Conclusions: Lower canonical babbling ratios are apparent by the end of the first year of life in ASD regardless of later language delay, but are also observed for infants with later language delay without ASD. Canonical babbling may lack specificity as an early marker when used on its own.

Parent-focused interventions have been designed to provide training and support to caregivers who are essential in achieving positive outcomes for children with intellectual and developmental disabilities (IDD). In 2020, significant crises, including the COVID-19 pandemic and continued racial tensions, profoundly impacted the livelihood of children with IDD and their families. Many ongoing efforts to address disparities among this population were halted temporarily and required further adaptations. Researchers adapted interventions and support to address the disparities impacting children with IDD and their families with limited guidance. We provide a descriptive case analysis of four parent-focused interventions that responded to the global crises to continue serving children with IDD and their families. The four distinct programs were based on applied behavior analysis and naturalistic, developmental-behavioral paradigms that were culturally adapted for families of young children with IDD from diverse cultural and socioeconomic backgrounds. We present the qualitative reports on the challenges and benefits that arose with adapting the four parent-focused interventions for telehealth implementation. We focused specifically on adaptations made in recruitment and retention, instrumentation and measurement, research staff training, and intervention delivery. We synthesize our experience with challenges and solutions in adapting parent-focused interventions for racially/ethnically and socioeconomically diverse children with IDD and their families. We conclude with recommendations for researchers and practitioners on methods for adapting parent-focused interventions to address the significant health disparities that impact racially, ethnically, and socioeconomically diverse children with IDD and their families.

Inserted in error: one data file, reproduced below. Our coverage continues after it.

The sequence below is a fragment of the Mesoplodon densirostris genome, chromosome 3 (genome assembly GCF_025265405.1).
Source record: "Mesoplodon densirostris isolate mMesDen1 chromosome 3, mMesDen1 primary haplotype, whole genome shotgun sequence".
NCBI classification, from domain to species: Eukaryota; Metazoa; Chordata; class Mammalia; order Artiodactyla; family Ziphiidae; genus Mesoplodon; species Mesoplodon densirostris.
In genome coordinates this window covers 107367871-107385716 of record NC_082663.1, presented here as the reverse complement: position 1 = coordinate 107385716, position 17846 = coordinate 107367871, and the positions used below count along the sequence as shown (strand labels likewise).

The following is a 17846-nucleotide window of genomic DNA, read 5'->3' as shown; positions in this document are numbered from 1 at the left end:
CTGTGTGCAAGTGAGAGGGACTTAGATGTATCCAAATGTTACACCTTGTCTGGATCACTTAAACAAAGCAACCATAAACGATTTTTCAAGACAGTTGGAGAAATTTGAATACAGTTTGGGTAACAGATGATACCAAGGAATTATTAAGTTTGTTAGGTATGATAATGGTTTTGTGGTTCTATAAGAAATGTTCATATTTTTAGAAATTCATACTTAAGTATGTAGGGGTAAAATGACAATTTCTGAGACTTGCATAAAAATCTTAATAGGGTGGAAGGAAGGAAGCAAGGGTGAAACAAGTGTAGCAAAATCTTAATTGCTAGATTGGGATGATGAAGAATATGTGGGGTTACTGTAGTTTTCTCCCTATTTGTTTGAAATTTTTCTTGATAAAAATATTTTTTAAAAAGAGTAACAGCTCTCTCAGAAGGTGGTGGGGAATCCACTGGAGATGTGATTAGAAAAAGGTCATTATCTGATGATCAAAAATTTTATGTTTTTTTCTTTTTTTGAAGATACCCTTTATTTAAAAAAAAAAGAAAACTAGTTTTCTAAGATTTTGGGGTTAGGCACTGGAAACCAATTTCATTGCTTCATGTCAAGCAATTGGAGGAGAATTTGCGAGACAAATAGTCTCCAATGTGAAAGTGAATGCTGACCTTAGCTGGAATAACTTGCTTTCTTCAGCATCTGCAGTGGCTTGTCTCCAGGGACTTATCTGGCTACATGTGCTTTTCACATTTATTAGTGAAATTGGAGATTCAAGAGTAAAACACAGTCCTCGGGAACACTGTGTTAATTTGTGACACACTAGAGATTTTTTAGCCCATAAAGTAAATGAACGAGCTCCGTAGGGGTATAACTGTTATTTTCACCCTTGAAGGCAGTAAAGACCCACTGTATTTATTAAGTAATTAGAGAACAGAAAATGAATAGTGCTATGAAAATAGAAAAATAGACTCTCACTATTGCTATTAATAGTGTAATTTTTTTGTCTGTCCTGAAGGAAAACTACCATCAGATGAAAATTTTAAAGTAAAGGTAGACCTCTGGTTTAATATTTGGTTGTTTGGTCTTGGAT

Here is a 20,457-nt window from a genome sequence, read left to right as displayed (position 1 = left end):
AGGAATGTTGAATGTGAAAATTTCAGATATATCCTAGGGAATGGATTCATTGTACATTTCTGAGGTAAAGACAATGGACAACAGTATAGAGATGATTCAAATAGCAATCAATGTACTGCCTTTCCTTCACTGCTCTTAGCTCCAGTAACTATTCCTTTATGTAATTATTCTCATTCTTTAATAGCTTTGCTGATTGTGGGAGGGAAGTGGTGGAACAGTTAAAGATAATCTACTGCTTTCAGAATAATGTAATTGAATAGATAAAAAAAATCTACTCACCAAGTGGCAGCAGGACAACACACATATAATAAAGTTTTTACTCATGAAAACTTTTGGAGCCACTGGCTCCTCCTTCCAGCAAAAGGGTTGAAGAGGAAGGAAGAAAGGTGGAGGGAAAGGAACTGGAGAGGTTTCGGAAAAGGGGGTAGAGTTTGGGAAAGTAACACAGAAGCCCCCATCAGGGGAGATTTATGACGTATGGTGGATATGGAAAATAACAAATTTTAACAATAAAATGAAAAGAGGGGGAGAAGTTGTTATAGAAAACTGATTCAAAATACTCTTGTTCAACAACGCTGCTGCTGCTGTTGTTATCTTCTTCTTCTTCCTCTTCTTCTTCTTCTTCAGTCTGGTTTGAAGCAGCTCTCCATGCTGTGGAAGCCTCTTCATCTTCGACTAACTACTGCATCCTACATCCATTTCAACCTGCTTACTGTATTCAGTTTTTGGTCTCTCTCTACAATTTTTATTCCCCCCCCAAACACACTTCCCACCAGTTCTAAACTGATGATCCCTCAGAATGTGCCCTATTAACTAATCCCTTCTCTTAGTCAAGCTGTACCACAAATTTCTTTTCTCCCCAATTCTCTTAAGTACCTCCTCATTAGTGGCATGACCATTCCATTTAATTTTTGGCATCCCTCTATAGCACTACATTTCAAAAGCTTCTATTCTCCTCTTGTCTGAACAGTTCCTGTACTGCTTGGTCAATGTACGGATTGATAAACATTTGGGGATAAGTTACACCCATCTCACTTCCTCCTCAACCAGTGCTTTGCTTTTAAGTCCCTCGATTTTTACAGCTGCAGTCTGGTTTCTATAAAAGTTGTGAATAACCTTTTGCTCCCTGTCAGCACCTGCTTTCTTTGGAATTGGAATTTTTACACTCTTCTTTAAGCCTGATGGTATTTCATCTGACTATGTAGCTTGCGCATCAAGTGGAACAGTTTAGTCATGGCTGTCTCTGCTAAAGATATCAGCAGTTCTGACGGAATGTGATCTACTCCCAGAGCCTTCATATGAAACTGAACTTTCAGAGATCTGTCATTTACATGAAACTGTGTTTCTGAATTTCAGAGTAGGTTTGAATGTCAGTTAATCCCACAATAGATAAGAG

Keywords: COVID-19; autism; intellectual disability; parent-focused interventions; practice; racial/ethnic diversity.

While previous work has identified the early predictors of language skills in infants at elevated familial risk (ER) and low familial risk (LR) for autism spectrum disorder (ASD), no studies to date have explored whether these predictors vary based on diagnostic outcome of ASD or no ASD. The present study used a large, multisite dataset to examine associations between a set of commonly studied predictor variables (infant gesture abilities, fine motor skills, nonverbal cognition, and maternal education level), measured at 12 months, and language skills, measured at 3 years, across three diagnostic outcome groups-infants with ASD (“ASD”), ER infants without ASD (“ER-no ASD”), and LR infants without ASD (“LR-no ASD”). Findings revealed that the predictors of language skills differed across groups, as gesture abilities were positively associated with language skills in the ER-no ASD group but negatively associated with language skills in the ASD group. Furthermore, maternal education level was positively associated with language skills in the ASD and LR-no ASD groups only. Variability in these early predictors may help explain why language skills are heterogeneous across the autism spectrum, and, with further study, may help clinicians identify those in need of additional and/or specialized intervention services that support language development. LAY SUMMARY: The present study identified predictors of language skills in infants with and without autism spectrum disorder (ASD). Maternal education level and 12-month gesture abilities predicted 3-year language skills in infants with ASD. Measuring these predictors early in life may help identify infants and families in need of additional and/or specialized intervention services that support language development.

Keywords: gesture; infant sibling; language; maternal education; motor; nonverbal cognition.